Why are these beetles in our homes? To avoid the cold weather.
While most ladybeetles need to avoid freezing to survive winter, not all do so in the same way.

European ladybeetles, such as the Seven-Spotted Ladybird Beetle (now common in North America as well) often overwinter in leaf litter. New World ladybeetles, such as the Convergent Ladybeetle, tend to overwinter inside rotting trees, much like Cluster Flies further from human structures do. Smaller ladybeetles are known to overwinter inside ant burrows, feeding on their larvae through the winter.

The Multicolored Asian Ladybeetle, has a different history, though. This species has lived alongside soybean farming for ages – the soybean was domesticated in the 11th Century BC. The Asian Ladybeetle’s ancestors overwintered in barns after the soybean harvests, and its descendants seek out shelter in human-made structures as well… It is this behavior that brings them into conflict with humans more than other species of ladybeetle.

Not all entomologists think that Asian Ladybeetles are likely to bite.
This write-up found that only about 1/4 of Asian Ladybeetles bit the author when given the opportunity… When not removed from his hands after they began biting, the Asian Ladybeetles happily feed on him for about a half hour. I suspect few people besides entomologists have personally experienced this phenomenon, however. One can see how similar behavior on fruits can quickly make these into pests.

How can I prevent the Asian Ladybeetles from invading my home in the winter?
Well, I can tell you what doesn’t work, and what ostensibly should work.

Putting up “Ladybug Houses” will not work at all. These beetles aren’t stupid – they can tell it’s warmer in your home than in the ladybug house, so your home will be their clear preference for winter quarters.

It’s theoretically possible to caulk your house so well that insects won’t be able to get inside. In practice, I don’t think this is viable at all. Good luck getting all those 1/16th inch cracks closed! There will always be a few tiny gaps that you miss, and the insects will invite themselves in to the warmth.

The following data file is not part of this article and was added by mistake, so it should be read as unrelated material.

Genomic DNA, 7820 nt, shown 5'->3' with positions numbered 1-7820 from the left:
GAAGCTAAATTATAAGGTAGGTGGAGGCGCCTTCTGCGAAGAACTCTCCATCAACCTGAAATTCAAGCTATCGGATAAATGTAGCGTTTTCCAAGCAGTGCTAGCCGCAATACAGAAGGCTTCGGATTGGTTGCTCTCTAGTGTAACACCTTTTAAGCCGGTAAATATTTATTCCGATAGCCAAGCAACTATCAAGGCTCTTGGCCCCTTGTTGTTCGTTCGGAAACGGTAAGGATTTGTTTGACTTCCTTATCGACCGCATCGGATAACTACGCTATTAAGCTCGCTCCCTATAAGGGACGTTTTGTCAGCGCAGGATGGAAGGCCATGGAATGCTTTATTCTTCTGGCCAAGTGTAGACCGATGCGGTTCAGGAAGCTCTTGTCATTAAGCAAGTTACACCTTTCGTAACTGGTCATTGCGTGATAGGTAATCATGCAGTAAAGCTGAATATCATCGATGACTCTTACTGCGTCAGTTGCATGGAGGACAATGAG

If you feel the need to remove your ladybeetle infestation, I’d suggest vacuuming. With a good suction attachment, you’ll be able to remove the Asian Ladybeetles without smushing them and making stains. I’d suggest emptying the vacuum bag promptly, or they’ll crawl out and continue on their merry way. Purdue Extension advocates using socks when vacuuming bugs.

Vacuuming them up can also be a wise idea if you’ve got a dog who likes to eat ladybeetles. Consuming sufficiently large quantities of ladybeetles, regardless of the species, can make your pets sick. But, as Paracelsus said, “The dose makes the poison”. It takes a special dog to eat one ladybeetle and decide to follow it up with fifteen more. I suspect your beasties may be a bit more discerning.

An excerpt from my mentor’s poster of the Ladybeetles of South Dakota.
I’ve observed many of these species here in Montana as well.

Community

Stimulus payments, not junk mail!

Covid19 stimulus payments have begun to trickle into North Lincoln County again, and as the current PSE/Postmaster of Fortine, I feel it’s quite important to spread this information around. You see, some of these stimulus payments aren’t as official-looking as they could be.

The above piece of suspicious-looking mail is actually a stimulus payment from the federal government, not junk mail. Covid stimulus payments were first issued as prepaid debit cards this past May. There wasn’t much coverage of the different payment method, and as a result, is it any wonder that folks all over the country accidentally threw them away?

A couple of stimulus payments later, the same thing is happening again. Folks all across the nation have begun to accidentally throw their EIP (“Economic Impact Payment”) cards away. .

If you received your previous stimulus payments as direct deposits, you should have received this one as a direct deposit as well. However, receiving an actual stimulus check last time does not guarantee that you’ll get a check this time.

An example of what our EIC Card envelope looked like.
(I’ve obscured the address, but it was right beneath the barcode.)

The above envelope contains a prepaid debit card, though how much money that card contains may vary depending on whether or not it is a joint card for you and your spouse, etc. You’ll want to activate your card promptly and check its value on the official EIP Card website. Nowhere on the EIP Cards, or in their enclosed letters is their value stated! Your EIP card can be used similarly to a normal debit card, but it’s worth noting that there are extra fees associated with using it.0